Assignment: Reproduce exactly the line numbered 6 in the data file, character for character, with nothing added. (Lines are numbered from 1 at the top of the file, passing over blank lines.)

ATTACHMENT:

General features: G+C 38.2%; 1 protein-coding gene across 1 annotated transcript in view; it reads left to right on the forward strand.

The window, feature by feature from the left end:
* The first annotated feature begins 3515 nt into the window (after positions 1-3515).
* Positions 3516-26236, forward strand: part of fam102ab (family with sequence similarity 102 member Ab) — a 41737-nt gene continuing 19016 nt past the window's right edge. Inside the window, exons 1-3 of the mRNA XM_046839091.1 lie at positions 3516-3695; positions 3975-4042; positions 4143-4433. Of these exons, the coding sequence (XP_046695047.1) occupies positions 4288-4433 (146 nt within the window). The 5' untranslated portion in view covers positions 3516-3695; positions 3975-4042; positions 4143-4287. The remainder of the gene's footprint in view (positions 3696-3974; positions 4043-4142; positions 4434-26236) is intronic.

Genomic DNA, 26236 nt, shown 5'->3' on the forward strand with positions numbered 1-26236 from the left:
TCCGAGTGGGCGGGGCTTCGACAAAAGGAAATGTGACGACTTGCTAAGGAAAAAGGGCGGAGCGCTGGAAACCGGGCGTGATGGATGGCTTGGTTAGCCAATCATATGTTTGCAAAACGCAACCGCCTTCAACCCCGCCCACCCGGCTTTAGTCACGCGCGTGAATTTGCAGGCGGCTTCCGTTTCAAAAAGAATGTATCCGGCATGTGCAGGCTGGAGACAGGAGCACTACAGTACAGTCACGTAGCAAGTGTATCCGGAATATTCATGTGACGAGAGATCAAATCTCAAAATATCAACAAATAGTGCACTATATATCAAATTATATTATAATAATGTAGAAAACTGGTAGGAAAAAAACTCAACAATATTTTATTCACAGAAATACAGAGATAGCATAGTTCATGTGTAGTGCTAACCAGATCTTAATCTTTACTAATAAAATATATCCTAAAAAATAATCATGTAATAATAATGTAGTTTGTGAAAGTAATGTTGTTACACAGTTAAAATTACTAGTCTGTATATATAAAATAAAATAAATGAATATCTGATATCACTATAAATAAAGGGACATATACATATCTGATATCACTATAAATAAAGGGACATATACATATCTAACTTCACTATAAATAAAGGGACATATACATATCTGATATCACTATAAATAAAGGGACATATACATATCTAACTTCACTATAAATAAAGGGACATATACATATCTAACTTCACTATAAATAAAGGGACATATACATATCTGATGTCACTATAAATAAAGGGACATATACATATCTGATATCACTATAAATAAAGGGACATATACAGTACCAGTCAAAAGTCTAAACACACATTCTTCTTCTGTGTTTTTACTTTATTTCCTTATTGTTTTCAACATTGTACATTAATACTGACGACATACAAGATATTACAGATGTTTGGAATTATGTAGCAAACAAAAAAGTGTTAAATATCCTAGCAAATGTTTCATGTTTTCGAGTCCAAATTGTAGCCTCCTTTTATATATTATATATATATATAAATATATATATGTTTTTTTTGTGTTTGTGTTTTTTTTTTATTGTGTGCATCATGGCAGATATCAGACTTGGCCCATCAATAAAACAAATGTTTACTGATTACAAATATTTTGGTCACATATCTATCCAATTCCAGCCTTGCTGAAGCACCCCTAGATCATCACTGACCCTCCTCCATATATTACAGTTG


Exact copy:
TCCGAGTGGGCGGGGCTTCGACAAAAGGAAATGTGACGACTTGCTAAGGAAAAAGGGCGGAGCGCTGGAAACCGGGCGTGATGGATGGCTTGGTTAGCCAATCATATGTTTGCAAAACGCAACCGCCTTCAACCCCGCCCACCCGGCTTTAGTCACGCGCGTGAATTTGCAGGCGGCTTCCGTTTCAAAAAGAATGTATCCGGCATGTGCAGGCTGGAGACAGGAGCACTACAGTACAGTCACGTAGCAAGTGTATCCGGAATATTCATGTGACGAGAGATCAAATCTCAAAATATCAACAAATAGTGCACTATATATCAAATTATATTATAATAATGTAGAAAACTGGTAGGAAAAAAACTCAACAATATTTTATTCACAGAAATACAGAGATAGCATAGTTCATGTGTAGTGCTAACCAGATCTTAATCTTTACTAATAAAATATATCCTAAAAAATAATCATGTAATAATAATGTAGTTTGTGAAAGTAATGTTGTTACACAGTTAAAATTACTAGTCTGTATATATAAAATAAAATAAATGAATATCTGATATCACTATAAATAAAGGGACATATACATATCTGATATCACTATAAATAAAGGGACATATACATATCTAACTTCACTATAAATAAAGGGACATATACATATCTGATATCACTATAAATAAAGGGACATATACATATCTAACTTCACTATAAATAAAGGGACATATACATATCTAACTTCACTATAAATAAAGGGACATATACATATCTGATGTCACTATAAATAAAGGGACATATACATATCTGATATCACTATAAATAAAGGGACATATACAGTACCAGTCAAAAGTCTAAACACACATTCTTCTTCTGTGTTTTTACTTTATTTCCTTATTGTTTTCAACATTGTACATTAATACTGACGACATACAAGATATTACAGATGTTTGGAATTATGTAGCAAACAAAAAAGTGTTAAATATCCTAGCAAATGTTTCATGTTTTCGAGTCCAAATTGTAGCCTCCTTTTATATATTATATATATATATAAATATATATATGTTTTTTTTGTGTTTGTGTTTTTTTTTTATTGTGTGCATCATGGCAGATATCAGACTTGGCCCATCAATAAAACAAATGTTTACTGATTACAAATATTTTGGTCACATATCTATCCAATTCCAGCCTTGCTGAAGCACCCCTAGATCATCACTGACCCTCCTCCATATATTACAGTTG